Background: We sought to determine if the APOE 4 allele influences both the functional activation and connectivity of the medial temporal lobes (MTLs) during successful memory encoding in young adults. Methods: Twenty-four healthy young adults, i.e., 12 carriers and 12 noncarriers of the APOE 4 allele, were scanned in a subsequent-memory paradigm, using event-related functional magnetic resonance imaging. The neuroanatomic correlates of successful encoding were measured as greater neural activity for subsequently remembered versus forgotten task items, or in short, encoding success activity (ESA). Group differences in ESA within the MTLs, as well as whole-brain functional connectivity with the MTLs, were assessed. Results: In the absence of demographic or performance differences, APOE 4 allele carriers exhibited greater bilateral MTL activity relative to noncarriers while accomplishing the same encoding task. Moreover, whereas 4 carriers demonstrated a greater functional connectivity of ESA-related MTL activity with the posterior cingulate and other peri-limbic regions, reductions in overall connectivity were found across the anterior and posterior cortices. Conclusions: These results suggest that the APOE ε4 allele may influence not only functional activations within the MTL, but functional connectivity of the MTLs to other regions implicated in memory encoding. Enhanced functional connectivity of the MTLs with the posterior cingulate in young adult 4 carriers suggests that APOE may be expressed early in brain regions known to be involved in Alzheimer's disease, long before late-onset dementia is a practical risk or consideration. These functional connectivity differences may also reflect pleiotropic effects of APOE during early development.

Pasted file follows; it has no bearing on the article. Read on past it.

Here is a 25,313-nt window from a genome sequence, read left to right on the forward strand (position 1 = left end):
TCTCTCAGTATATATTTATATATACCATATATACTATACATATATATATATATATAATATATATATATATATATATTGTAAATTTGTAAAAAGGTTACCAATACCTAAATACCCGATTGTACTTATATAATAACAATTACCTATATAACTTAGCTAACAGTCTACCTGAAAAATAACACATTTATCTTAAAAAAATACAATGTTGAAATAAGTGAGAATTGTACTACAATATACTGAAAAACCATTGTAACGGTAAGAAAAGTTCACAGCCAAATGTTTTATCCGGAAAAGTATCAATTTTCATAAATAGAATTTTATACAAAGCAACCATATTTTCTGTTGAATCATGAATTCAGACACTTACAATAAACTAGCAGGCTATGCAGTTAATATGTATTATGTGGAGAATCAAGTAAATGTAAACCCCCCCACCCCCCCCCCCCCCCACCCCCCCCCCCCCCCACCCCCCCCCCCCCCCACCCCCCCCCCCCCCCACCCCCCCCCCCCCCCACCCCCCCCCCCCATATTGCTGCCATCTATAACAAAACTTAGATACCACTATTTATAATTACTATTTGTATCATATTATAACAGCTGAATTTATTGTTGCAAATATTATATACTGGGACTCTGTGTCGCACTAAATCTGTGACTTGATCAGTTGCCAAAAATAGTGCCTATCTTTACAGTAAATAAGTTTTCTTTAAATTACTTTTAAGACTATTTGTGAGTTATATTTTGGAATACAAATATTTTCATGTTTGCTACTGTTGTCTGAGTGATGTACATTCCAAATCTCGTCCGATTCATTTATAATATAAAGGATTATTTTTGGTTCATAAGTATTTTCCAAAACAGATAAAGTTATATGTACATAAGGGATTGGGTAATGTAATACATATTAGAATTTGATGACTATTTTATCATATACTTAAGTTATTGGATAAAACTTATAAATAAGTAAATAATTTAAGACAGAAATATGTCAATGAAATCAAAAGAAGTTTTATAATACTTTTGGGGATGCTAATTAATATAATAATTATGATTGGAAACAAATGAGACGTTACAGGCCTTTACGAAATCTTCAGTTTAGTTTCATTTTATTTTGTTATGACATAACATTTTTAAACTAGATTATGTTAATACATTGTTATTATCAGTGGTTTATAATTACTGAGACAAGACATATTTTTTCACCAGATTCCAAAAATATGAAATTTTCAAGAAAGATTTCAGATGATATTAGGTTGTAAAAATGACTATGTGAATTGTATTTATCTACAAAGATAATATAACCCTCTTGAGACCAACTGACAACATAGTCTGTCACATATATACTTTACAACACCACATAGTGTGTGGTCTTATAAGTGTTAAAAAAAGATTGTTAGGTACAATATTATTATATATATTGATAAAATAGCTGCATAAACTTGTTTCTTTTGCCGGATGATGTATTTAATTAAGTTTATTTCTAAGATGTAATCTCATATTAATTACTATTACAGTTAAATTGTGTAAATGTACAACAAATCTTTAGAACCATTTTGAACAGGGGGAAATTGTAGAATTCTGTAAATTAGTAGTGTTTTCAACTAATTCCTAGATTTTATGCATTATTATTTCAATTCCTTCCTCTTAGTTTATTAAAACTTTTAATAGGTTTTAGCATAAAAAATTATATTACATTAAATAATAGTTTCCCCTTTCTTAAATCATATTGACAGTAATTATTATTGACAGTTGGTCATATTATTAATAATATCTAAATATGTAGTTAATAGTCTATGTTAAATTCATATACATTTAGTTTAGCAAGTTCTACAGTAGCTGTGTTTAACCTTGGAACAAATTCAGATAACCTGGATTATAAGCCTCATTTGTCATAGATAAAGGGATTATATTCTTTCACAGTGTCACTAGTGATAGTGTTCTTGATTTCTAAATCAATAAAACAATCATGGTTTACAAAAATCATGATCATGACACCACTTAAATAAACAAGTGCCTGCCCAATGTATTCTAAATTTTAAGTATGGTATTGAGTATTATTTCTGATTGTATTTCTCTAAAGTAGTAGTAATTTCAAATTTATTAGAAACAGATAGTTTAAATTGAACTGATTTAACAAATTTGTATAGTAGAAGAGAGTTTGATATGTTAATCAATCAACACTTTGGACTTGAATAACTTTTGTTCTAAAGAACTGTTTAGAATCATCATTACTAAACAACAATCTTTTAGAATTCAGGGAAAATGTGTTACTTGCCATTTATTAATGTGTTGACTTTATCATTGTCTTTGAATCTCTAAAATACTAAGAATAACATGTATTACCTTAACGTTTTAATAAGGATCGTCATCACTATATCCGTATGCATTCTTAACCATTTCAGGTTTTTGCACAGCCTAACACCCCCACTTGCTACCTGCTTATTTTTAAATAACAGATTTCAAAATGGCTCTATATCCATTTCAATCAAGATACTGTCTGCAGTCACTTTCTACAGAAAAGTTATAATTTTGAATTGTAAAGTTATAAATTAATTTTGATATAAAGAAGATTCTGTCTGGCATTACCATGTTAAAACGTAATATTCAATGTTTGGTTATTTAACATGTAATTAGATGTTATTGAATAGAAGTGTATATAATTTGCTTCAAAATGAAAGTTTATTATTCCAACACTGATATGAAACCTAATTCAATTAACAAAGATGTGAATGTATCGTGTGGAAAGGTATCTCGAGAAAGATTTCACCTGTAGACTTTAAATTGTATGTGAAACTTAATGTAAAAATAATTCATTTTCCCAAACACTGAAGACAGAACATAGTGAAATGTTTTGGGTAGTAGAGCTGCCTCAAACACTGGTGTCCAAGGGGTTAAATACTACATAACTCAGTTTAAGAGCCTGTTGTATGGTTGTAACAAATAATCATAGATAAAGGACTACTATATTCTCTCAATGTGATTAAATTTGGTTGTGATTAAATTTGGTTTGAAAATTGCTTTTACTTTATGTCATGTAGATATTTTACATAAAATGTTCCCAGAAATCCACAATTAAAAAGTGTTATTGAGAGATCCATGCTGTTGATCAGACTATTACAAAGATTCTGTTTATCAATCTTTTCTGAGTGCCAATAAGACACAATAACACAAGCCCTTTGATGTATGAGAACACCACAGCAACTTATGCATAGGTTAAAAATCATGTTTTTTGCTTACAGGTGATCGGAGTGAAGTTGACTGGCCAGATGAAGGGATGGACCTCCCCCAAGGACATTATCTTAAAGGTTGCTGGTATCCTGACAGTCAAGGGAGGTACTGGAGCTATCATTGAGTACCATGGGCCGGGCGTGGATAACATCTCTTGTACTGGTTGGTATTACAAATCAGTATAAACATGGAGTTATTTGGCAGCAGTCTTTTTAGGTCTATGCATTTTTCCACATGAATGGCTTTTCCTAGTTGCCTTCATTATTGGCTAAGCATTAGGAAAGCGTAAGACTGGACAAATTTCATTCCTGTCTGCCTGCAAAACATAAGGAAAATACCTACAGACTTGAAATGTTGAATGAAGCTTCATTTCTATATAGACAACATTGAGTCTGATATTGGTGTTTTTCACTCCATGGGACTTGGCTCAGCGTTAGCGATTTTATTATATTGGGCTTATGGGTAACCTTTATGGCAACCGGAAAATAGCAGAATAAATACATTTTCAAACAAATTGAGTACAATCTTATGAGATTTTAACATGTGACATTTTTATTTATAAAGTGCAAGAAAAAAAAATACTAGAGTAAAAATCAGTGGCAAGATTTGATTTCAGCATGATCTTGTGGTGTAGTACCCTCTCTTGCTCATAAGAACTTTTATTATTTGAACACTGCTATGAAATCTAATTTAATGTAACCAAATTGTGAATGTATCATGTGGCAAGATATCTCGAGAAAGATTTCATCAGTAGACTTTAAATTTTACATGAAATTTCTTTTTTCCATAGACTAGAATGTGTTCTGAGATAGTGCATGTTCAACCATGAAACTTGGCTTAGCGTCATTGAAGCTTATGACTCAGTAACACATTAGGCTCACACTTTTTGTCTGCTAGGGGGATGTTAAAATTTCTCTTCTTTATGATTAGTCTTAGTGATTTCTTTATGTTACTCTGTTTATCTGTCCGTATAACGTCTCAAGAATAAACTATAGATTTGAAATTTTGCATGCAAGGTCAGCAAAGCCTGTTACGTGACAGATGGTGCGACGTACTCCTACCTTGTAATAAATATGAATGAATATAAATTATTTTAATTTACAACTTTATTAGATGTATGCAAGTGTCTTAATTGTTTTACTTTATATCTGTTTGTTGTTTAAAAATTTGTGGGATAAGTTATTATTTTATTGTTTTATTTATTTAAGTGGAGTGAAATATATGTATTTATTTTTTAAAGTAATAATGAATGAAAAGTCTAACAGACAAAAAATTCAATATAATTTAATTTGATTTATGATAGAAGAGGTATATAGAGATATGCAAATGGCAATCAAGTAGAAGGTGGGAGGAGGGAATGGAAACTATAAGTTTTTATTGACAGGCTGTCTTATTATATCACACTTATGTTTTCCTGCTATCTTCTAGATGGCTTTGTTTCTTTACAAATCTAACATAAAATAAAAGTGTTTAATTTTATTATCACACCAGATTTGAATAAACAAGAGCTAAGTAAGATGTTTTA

All Science Journal Classification (ASJC) codes
- Health Policy
- Developmental Neuroscience
- Clinical Neurology
- Geriatrics and Gerontology
- Psychiatry and Mental health
- Cellular and Molecular Neuroscience